Josef Hoffmann’s original design drawings for this service survive in the Wiener Werkstätte archive in the Österreichisches Museum für angewandte Kunst (Austrian Museum of Applied Arts) design numbers M. 1881-89 (Fig. 28, OMAK inv. no. 12051/8, a page of designs including the coffeepot, milk jug and sugar basin). The service was first executed in 1911 and produced until 1919-20.
After extensive searching, we cannot find many examples for sale in the public markets so we consider it extremely rare. For example, the British Museum has one but New York’s temple of Austrian art, the Neue Galerie, does not.
This teapot was designed by Josef Hoffmann in 1910/1911 and was manufactured by the Wiener Werkstätte in Vienna, Austria. It is stamped with the designer’s monogram JH as well as the Wiener Werstätte three-line logo, and a large numeral one.
It has an ovoid finial with a fine beaded edge, a wooden handle, and a hinged lid. The condition is excellent, showing the typical age-related wear. It is made from electroplated silver on copper. Slight wear to the handle’s silver tip where the copper shows through the silver plate.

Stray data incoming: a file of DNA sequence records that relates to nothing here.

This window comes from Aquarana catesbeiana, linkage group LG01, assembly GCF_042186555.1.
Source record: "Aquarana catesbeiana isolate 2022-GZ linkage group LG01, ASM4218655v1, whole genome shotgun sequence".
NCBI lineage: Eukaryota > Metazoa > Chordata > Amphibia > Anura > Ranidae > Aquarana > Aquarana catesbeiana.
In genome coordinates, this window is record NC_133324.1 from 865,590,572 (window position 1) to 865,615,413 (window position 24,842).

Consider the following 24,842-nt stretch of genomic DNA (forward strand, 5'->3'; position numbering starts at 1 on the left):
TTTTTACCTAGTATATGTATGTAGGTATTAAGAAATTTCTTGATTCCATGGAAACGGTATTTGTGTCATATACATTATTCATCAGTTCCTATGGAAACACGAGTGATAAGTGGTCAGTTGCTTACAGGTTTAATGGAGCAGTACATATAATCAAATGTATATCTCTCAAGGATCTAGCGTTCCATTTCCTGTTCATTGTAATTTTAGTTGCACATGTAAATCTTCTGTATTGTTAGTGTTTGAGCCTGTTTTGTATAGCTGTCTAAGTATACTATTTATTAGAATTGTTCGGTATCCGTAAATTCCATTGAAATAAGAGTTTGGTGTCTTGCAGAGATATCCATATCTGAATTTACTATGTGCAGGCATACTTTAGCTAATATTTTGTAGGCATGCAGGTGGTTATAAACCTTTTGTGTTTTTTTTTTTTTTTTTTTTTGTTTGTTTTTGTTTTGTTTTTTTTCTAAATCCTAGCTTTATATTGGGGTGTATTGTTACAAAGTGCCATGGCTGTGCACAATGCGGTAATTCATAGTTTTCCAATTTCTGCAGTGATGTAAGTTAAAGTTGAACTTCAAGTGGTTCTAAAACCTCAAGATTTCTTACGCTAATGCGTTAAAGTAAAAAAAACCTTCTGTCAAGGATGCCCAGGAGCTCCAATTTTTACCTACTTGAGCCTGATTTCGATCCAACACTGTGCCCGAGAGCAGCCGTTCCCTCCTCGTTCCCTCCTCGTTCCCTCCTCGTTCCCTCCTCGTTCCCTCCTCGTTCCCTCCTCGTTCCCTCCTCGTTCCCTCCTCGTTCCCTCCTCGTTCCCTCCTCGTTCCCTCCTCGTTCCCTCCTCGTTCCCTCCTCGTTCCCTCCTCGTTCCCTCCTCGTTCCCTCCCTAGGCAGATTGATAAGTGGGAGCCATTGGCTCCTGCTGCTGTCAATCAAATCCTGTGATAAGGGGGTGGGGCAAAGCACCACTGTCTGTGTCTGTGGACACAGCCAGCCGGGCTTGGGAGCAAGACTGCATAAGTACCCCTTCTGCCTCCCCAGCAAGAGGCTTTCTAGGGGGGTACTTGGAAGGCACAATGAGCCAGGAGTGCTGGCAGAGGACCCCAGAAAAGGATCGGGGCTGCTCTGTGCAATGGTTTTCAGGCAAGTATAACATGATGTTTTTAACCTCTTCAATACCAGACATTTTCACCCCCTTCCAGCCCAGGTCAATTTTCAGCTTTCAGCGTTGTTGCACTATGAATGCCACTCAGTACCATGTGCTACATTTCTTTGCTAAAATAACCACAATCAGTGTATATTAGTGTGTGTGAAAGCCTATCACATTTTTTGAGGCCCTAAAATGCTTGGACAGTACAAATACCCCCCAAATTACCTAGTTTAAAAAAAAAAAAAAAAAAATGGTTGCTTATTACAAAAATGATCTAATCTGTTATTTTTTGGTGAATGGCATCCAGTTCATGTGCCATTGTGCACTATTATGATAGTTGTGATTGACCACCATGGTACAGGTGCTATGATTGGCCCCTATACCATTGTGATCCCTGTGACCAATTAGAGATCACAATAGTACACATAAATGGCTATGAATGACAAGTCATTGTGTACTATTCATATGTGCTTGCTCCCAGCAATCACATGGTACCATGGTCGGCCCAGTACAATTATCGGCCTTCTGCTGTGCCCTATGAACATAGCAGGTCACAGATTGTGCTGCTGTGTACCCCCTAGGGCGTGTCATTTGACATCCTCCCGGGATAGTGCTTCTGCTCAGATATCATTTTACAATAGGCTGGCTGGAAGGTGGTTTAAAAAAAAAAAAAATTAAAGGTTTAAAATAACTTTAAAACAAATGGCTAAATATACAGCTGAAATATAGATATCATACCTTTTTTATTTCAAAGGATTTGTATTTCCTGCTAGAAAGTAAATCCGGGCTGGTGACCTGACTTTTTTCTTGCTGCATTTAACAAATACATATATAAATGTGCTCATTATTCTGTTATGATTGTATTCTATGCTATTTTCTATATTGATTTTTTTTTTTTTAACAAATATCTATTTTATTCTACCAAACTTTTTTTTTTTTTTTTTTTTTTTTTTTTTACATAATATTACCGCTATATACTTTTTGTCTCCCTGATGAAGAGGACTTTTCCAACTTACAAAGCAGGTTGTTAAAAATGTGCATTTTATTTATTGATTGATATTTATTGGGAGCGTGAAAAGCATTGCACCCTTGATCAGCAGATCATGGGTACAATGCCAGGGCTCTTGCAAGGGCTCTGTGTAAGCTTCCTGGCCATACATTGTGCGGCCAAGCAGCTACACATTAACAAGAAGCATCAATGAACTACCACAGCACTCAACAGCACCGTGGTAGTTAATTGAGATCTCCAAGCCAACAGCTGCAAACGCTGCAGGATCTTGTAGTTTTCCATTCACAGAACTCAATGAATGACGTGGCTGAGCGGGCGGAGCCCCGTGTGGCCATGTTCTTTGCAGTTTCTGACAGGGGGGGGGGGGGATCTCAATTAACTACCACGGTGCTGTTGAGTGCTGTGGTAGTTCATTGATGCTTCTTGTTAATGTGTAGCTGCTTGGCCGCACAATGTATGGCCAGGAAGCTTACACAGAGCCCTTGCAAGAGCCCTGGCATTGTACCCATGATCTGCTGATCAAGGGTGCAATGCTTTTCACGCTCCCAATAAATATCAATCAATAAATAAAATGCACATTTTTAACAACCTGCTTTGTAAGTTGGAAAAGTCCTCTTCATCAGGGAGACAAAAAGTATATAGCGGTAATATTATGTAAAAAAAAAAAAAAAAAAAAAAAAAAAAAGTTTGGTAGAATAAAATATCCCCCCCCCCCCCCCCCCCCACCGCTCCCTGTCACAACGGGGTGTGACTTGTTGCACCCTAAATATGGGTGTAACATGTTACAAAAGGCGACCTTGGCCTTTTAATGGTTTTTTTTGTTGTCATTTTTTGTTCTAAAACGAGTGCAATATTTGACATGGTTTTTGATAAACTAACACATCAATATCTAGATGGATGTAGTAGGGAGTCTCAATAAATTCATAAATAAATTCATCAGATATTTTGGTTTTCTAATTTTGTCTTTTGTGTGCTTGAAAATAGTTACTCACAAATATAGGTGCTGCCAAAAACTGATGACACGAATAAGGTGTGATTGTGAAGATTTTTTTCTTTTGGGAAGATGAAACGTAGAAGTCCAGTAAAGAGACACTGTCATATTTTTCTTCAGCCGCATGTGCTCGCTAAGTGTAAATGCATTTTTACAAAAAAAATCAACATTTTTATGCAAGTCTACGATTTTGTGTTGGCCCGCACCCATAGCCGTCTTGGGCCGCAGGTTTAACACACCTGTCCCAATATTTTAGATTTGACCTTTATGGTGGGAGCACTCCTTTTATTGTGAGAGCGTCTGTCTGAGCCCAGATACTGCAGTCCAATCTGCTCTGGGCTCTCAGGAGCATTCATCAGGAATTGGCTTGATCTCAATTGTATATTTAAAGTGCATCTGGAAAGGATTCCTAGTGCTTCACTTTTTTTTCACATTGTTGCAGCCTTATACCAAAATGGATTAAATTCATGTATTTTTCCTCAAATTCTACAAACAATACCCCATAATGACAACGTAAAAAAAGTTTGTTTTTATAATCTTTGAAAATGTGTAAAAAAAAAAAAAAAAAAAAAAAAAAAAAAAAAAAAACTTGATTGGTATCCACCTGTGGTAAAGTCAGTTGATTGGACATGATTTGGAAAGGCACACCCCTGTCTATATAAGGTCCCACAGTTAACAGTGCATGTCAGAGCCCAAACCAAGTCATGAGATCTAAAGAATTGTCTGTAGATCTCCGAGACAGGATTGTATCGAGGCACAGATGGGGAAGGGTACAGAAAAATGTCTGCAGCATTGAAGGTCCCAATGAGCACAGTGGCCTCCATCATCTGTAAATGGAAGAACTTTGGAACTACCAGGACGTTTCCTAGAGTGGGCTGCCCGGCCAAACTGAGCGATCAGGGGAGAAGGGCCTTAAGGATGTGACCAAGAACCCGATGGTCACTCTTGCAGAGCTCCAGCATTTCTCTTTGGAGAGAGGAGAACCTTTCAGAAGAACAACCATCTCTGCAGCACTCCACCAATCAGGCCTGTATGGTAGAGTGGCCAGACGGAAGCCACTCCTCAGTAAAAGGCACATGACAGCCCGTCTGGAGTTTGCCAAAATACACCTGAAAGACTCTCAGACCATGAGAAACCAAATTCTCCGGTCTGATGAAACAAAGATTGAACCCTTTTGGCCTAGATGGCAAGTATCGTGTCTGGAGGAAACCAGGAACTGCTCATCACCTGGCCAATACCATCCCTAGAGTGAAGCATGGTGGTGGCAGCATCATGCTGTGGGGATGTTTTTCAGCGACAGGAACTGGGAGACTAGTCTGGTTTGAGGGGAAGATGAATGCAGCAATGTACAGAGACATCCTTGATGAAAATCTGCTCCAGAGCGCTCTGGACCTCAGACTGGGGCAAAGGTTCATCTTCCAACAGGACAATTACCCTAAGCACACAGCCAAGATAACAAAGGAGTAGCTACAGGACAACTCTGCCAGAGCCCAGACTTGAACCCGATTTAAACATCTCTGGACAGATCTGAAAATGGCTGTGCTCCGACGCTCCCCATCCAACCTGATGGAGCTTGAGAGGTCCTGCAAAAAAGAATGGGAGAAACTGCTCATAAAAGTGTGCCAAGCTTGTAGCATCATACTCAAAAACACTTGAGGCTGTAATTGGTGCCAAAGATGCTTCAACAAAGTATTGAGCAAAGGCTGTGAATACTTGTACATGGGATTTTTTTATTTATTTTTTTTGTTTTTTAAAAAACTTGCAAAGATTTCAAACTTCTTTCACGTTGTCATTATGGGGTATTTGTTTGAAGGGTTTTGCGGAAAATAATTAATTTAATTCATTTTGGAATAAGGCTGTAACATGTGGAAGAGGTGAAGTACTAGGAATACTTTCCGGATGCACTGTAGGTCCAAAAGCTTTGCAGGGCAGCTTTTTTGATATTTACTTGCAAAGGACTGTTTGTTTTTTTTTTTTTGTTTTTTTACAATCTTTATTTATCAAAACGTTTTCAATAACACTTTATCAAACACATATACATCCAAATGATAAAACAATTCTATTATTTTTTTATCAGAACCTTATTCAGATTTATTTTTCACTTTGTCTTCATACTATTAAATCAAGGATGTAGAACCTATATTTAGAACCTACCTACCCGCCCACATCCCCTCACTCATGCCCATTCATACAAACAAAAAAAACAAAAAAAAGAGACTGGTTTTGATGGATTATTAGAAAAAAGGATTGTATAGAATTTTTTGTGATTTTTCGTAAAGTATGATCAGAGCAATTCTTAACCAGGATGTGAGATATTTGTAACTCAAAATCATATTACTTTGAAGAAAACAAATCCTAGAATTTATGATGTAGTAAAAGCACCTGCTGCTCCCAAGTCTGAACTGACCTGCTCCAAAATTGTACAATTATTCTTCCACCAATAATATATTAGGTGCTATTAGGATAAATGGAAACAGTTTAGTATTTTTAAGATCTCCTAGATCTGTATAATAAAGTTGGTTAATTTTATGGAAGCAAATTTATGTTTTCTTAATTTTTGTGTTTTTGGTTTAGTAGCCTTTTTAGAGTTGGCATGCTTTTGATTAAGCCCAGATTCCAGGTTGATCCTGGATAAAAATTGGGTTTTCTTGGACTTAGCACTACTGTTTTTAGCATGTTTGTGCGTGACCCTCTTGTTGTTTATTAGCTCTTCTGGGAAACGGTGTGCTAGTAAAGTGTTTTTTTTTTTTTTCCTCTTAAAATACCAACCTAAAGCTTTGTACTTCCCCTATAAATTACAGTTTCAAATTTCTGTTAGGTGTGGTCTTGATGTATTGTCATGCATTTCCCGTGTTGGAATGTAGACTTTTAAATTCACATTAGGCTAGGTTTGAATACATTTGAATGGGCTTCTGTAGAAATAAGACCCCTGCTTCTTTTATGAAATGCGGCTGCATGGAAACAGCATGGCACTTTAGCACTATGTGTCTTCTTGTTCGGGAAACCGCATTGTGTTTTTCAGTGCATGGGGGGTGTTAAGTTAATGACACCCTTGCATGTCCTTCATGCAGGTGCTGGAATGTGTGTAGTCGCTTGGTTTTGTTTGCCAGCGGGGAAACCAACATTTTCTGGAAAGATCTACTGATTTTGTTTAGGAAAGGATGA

Provenance: Janet Cox-Rearick, thence by descent. Janet is my maternal aunt. She was a well respected art historian, academic, and author who traveled extensively doing research and collecting.
Two recent hammer prices at auction in the last few years:
Hoffmann trained under the architect Otto Wagner and worked alongside Olbrich in Wagner’s studio. In 1899 he was appointed Professor at the Kunstgewerbeschule in Vienna, having joined the Vienna Secession in 1897. Both Mackintosh and Ashbee had a formative effect on Hoffmann, Mackintosh as the dominant artistic influence and Ashbee’s Guild of Handicraft as a model on which to base a Viennese equivalent. But Hoffmann’s Wiener Werkstätte, founded in 1903 with Koloman Moser, had, unlike Ashbee’s Guild, strong financial backing, from the banker Fritz Warndorfer. Hoffmann designed furniture, metalwork, glass and ceramics for the Wiener Werkstätte, but remained a designer only and did not execute his designs himself. (Information by Elizabeth Schmuttermeier for the British Museum).
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